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Index of Newsbriefs Volume 50 Number 4, July/August 1997

(Click on the title of a newsbrief to see the full text.)

Latest News Check out the latest news from ARCHAEOLOGY Online.
Amphitheater Found Ruins of a Roman amphitheater were discovered in Nyon, Switzerland, on Lac Léman, during excavation for the construction of an apartment building.
Earliest Agriculture in the New World Dating of squash seeds from a cave in Oaxaca, Mexico, has confirmed that plant domestication in the Americas began some 10,000 years ago.
The French Built Stonehenge? A British scholar has claimed that Stonehenge, England's most famous prehistoric monument, was built by the French. Aubrey Burl, author of numerous books on prehistoric stone monuments, says that several design features and carvings on one of the stones show clear links to megalithic sites in Brittany.
Imperial Tombs Mapped Japanese archaeologists have been allowed to map two fifth-century imperial tombs in Miyazaki Prefecture, Kyushu, indicating a shift in policy by the Imperial Household Agency, which until now had prohibited all research at such sites.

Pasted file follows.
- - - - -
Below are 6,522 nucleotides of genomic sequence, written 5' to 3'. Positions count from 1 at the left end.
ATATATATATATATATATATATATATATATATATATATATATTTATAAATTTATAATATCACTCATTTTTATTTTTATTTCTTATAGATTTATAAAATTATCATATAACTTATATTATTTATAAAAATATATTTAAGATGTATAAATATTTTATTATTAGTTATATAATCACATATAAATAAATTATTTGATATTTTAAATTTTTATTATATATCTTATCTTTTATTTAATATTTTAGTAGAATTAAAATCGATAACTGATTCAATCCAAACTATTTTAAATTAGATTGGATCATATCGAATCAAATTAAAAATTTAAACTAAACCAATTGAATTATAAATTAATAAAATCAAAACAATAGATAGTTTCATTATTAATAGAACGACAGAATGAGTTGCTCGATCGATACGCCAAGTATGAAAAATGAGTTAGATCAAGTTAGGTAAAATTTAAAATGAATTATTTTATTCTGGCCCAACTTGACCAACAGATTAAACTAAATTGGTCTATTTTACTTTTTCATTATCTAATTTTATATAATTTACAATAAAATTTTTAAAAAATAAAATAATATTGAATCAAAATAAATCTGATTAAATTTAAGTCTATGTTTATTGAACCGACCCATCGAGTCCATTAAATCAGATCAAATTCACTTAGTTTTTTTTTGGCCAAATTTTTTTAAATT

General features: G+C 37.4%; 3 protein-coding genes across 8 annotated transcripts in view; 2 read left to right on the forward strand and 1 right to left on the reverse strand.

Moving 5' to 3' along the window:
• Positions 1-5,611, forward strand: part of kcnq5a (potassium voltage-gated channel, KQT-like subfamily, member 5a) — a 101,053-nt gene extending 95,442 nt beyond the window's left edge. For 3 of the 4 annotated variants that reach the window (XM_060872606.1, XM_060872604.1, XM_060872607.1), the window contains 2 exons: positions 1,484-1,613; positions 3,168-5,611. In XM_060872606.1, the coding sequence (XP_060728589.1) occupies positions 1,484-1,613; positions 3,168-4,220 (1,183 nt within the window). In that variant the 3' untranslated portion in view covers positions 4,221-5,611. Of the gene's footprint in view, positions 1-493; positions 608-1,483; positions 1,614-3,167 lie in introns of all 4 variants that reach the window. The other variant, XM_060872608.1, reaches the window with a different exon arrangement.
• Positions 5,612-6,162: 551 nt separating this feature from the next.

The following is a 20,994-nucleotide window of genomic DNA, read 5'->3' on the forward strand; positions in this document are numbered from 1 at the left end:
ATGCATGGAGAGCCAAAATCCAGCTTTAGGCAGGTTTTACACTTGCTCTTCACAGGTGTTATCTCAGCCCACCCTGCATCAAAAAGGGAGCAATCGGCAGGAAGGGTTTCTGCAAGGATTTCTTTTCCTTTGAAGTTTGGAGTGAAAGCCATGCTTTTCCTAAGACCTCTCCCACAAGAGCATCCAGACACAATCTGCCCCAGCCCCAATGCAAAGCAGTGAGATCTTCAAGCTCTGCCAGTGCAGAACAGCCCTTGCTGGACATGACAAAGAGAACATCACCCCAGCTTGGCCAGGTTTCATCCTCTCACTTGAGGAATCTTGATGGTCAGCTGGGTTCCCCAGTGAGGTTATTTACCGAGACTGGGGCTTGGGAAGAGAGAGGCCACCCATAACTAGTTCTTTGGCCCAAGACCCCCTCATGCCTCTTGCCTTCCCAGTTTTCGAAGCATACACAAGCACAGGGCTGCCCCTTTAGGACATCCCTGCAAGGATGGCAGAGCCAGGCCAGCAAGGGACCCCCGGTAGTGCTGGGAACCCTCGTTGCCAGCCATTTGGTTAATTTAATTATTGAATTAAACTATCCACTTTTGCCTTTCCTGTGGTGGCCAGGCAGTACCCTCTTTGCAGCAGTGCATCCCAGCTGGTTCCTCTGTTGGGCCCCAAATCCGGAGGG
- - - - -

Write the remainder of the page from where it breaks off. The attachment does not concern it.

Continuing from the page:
World's Oldest Ship?? Divers have found timbers they believe to be remains of the world's oldest known ship off Hayling Island near Portsmouth, England. Radiocarbon dated to 6,431 years ago, the timbers were discovered in 30 feet of water by a team led by British sport diver Don Boullivant.
Roman Lioness in Scotland A Roman sculpture of a lioness has been found in the River Almond in Cramond, northwest of Edinburgh.
Short-lived Ship Remains of a late eighteenth-century vessel have been found at the construction site of a new ferry slip on the Elizabeth River in Portsmouth, Virginia.
Unearthing Soviet Massacres The graves of 25,700 Polish citizens massacred by the Soviets in April and May 1940 have been unearthed at three sites in western Russia, providing evidence for a genocide indictment the Polish government plans to pursue in the Polish General Court.
Umbrian Tombs An ancient necropolis with at least 36 burials was found during excavation for a building foundation in the Umbrian city of Terni, north of Rome.
Field Notes Taleban Won't Blow Up Bamiyan Buddha; Egypt Still Wants the Rosetta Stone; Rome's Wolf to be Restored; Twain Site Demolished; New Petén Site; Roman Finds in England

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© 1997 by the Archaeological Institute of America
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